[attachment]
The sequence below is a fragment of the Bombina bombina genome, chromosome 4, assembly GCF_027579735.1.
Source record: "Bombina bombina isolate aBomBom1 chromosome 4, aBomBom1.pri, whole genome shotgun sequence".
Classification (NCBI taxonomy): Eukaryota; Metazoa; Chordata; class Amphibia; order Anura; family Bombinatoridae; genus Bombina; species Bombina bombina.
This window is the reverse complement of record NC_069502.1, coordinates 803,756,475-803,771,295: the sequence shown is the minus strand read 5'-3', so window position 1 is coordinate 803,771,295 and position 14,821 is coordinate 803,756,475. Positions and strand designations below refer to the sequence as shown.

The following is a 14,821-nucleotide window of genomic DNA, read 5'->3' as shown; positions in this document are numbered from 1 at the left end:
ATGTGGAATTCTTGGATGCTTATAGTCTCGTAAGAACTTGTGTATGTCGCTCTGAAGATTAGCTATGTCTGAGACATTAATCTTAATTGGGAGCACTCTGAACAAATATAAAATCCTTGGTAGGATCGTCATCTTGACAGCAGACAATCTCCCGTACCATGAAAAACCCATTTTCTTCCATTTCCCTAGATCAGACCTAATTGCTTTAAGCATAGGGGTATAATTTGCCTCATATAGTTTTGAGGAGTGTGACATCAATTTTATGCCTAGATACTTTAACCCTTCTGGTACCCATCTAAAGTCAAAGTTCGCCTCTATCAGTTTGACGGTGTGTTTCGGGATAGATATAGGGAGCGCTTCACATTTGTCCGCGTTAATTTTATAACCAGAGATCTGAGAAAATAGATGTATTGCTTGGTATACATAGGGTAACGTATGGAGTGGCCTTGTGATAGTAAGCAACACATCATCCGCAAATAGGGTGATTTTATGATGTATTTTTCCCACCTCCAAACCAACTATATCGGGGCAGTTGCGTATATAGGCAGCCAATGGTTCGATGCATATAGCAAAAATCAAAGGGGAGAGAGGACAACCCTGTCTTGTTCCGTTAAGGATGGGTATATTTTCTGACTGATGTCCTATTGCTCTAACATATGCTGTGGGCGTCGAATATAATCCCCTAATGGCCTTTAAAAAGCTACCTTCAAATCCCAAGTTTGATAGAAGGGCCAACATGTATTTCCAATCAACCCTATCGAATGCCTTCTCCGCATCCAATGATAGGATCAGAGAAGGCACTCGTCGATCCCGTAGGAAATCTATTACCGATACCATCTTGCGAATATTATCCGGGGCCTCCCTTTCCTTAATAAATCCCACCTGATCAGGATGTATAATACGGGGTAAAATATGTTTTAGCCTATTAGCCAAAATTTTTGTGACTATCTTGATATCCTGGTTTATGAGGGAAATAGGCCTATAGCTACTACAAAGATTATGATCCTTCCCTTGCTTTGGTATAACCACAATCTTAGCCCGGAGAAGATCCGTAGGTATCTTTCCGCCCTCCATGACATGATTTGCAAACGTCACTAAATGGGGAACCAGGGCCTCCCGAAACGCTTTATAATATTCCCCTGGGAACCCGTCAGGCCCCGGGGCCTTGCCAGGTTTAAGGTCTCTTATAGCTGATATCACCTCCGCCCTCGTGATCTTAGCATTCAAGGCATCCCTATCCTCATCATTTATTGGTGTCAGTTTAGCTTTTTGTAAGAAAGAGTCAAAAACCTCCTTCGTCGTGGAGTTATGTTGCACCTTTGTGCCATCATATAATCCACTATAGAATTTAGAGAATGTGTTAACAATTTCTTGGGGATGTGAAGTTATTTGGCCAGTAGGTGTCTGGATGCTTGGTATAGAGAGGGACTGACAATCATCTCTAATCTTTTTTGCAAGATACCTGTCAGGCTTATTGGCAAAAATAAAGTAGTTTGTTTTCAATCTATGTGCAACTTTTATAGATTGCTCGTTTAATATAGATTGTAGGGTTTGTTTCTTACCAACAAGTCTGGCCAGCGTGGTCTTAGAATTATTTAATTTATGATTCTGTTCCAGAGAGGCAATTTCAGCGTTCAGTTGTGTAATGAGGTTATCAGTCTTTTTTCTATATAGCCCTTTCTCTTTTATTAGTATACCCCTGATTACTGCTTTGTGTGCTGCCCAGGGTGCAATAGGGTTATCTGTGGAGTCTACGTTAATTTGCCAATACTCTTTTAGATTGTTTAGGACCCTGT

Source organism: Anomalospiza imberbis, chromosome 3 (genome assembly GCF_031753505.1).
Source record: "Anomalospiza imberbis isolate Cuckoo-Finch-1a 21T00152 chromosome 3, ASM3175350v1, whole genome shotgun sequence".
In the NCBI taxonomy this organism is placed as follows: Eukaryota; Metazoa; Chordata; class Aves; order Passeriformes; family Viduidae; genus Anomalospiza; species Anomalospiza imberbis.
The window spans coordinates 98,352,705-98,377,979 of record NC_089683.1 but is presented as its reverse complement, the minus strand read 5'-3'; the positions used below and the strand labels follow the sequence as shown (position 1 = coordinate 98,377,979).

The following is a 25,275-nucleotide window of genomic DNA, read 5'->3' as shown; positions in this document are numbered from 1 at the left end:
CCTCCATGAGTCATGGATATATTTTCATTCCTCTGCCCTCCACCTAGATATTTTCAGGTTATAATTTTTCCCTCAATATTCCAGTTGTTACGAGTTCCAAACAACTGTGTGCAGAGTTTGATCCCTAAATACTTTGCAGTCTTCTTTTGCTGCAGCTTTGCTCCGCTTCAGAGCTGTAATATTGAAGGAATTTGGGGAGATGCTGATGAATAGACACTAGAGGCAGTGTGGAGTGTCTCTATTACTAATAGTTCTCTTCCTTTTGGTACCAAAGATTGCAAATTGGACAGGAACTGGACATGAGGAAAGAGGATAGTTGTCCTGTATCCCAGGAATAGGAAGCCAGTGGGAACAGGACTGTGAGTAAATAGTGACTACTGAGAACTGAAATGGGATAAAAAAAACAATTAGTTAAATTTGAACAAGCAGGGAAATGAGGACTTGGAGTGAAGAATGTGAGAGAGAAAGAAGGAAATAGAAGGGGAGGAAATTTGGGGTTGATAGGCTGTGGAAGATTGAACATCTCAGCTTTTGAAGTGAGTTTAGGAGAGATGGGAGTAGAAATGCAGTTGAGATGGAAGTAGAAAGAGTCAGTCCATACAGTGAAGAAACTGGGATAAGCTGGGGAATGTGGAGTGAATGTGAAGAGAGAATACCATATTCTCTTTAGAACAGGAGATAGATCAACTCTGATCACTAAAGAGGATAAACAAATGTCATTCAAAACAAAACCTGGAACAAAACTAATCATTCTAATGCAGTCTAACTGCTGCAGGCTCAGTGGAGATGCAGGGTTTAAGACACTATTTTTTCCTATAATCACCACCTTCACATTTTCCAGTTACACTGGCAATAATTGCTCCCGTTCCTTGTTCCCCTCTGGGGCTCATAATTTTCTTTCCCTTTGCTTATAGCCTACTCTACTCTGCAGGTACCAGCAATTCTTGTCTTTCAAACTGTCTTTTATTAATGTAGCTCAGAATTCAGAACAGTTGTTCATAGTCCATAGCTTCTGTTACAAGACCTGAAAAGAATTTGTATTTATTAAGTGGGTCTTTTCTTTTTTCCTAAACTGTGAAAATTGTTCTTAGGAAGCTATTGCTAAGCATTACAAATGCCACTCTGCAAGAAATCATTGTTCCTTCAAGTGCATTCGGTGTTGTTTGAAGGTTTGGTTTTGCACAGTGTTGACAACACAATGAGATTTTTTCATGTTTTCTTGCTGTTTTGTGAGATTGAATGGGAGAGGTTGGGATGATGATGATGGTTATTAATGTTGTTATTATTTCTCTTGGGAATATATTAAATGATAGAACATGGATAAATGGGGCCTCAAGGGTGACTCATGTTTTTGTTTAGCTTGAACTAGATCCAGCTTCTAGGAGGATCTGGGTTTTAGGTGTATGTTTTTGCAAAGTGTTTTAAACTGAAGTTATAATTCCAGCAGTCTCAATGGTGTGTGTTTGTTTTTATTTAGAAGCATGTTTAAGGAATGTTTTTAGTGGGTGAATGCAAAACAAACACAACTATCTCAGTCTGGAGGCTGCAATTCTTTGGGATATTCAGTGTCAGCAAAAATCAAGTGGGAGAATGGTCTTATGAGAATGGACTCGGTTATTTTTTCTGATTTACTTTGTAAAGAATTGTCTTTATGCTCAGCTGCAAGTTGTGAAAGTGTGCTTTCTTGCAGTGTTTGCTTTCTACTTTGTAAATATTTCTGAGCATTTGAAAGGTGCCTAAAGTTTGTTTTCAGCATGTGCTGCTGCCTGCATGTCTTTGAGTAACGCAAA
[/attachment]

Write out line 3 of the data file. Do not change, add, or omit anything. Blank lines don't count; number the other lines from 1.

Classification (NCBI taxonomy): Eukaryota; Metazoa; Chordata; class Amphibia; order Anura; family Bombinatoridae; genus Bombina; species Bombina bombina.